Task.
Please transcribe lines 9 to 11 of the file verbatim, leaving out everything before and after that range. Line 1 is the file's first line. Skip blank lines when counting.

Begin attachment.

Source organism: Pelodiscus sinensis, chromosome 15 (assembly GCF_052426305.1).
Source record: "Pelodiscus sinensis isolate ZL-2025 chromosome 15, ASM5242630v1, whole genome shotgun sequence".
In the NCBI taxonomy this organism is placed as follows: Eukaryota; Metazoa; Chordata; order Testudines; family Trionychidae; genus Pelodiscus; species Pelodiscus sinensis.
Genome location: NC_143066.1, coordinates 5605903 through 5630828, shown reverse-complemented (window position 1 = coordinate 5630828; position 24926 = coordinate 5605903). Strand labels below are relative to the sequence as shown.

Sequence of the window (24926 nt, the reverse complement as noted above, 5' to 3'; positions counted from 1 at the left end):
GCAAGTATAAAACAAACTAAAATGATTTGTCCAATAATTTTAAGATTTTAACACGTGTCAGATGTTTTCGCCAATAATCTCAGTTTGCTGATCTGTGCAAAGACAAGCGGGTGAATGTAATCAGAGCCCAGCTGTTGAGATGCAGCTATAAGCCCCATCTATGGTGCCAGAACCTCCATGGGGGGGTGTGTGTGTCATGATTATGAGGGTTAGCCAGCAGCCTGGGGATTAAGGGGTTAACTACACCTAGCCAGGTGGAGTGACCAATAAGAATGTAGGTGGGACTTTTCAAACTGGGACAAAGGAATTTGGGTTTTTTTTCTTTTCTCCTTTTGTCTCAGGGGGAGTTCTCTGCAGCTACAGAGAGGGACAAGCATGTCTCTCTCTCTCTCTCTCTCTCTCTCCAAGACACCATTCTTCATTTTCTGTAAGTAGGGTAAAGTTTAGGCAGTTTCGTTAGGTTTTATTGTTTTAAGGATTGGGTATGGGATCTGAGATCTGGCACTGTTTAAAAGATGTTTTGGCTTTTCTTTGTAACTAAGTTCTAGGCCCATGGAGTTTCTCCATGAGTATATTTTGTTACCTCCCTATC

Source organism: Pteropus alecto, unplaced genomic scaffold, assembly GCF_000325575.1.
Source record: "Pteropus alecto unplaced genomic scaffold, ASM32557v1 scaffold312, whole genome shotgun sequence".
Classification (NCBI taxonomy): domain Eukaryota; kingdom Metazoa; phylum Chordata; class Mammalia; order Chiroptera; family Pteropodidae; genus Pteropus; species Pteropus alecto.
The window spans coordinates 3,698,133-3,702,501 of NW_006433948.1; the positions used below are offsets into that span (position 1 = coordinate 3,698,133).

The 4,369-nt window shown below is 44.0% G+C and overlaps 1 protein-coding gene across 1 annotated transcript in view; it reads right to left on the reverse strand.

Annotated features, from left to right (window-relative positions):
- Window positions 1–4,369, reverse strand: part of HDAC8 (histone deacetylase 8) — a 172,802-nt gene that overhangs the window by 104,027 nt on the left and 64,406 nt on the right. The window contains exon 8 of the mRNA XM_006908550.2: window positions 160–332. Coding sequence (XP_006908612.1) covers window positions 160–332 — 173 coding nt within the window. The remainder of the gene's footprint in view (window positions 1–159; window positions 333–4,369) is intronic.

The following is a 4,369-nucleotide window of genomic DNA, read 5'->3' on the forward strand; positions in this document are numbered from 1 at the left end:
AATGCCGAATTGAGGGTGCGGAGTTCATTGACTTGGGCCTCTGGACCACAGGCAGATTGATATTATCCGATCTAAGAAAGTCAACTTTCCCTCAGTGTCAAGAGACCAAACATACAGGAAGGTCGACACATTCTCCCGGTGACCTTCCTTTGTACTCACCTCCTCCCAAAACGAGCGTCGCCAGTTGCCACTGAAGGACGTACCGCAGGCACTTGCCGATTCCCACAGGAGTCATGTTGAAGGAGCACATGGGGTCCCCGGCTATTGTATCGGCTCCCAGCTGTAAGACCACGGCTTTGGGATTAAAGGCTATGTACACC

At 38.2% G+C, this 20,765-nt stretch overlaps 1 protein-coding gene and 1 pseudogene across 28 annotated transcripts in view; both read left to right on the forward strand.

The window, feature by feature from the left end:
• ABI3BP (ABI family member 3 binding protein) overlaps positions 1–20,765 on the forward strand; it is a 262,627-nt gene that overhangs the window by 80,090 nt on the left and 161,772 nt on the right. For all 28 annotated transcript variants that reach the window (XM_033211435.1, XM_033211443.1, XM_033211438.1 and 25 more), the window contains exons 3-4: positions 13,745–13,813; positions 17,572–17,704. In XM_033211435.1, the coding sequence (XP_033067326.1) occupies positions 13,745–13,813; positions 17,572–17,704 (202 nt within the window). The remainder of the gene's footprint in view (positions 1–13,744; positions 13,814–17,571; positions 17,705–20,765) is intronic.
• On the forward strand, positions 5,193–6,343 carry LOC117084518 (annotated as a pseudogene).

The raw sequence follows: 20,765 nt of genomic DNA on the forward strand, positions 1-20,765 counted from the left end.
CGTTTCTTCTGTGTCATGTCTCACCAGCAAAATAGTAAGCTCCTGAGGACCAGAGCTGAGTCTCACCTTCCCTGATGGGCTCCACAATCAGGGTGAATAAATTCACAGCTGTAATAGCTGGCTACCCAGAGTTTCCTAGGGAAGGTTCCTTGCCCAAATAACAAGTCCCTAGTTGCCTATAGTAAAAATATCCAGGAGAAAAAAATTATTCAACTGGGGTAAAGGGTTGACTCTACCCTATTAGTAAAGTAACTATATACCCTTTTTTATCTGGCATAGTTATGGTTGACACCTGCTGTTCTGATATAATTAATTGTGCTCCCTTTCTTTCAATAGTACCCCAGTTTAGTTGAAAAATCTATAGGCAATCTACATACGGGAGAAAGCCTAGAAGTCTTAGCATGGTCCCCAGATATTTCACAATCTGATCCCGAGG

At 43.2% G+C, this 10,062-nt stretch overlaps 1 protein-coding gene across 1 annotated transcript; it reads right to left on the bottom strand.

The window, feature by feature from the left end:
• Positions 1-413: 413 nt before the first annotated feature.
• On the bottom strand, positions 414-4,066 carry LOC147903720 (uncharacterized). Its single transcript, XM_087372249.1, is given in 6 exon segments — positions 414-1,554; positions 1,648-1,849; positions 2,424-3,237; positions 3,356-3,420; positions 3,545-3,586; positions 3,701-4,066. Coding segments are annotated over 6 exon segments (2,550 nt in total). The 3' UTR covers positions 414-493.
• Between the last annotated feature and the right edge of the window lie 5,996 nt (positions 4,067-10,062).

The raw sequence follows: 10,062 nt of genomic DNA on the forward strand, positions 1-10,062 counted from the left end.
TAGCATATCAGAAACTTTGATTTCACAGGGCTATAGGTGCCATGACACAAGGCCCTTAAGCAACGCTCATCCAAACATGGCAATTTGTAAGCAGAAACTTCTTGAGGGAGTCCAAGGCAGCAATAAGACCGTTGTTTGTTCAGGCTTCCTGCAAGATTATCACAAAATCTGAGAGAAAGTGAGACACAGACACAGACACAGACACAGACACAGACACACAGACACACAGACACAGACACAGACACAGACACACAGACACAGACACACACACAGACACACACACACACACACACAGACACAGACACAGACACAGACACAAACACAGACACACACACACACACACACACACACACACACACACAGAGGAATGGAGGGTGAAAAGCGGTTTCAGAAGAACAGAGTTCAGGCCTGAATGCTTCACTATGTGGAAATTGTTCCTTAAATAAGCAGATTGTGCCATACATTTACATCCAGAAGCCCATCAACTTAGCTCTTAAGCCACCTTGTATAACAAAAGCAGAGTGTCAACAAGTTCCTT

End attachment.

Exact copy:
Classification (NCBI taxonomy): domain Eukaryota; kingdom Metazoa; phylum Chordata; class Mammalia; order Chiroptera; family Pteropodidae; genus Pteropus; species Pteropus alecto.
The window spans coordinates 3,698,133-3,702,501 of NW_006433948.1; the positions used below are offsets into that span (position 1 = coordinate 3,698,133).

The 4,369-nt window shown below is 44.0% G+C and overlaps 1 protein-coding gene across 1 annotated transcript in view; it reads right to left on the reverse strand.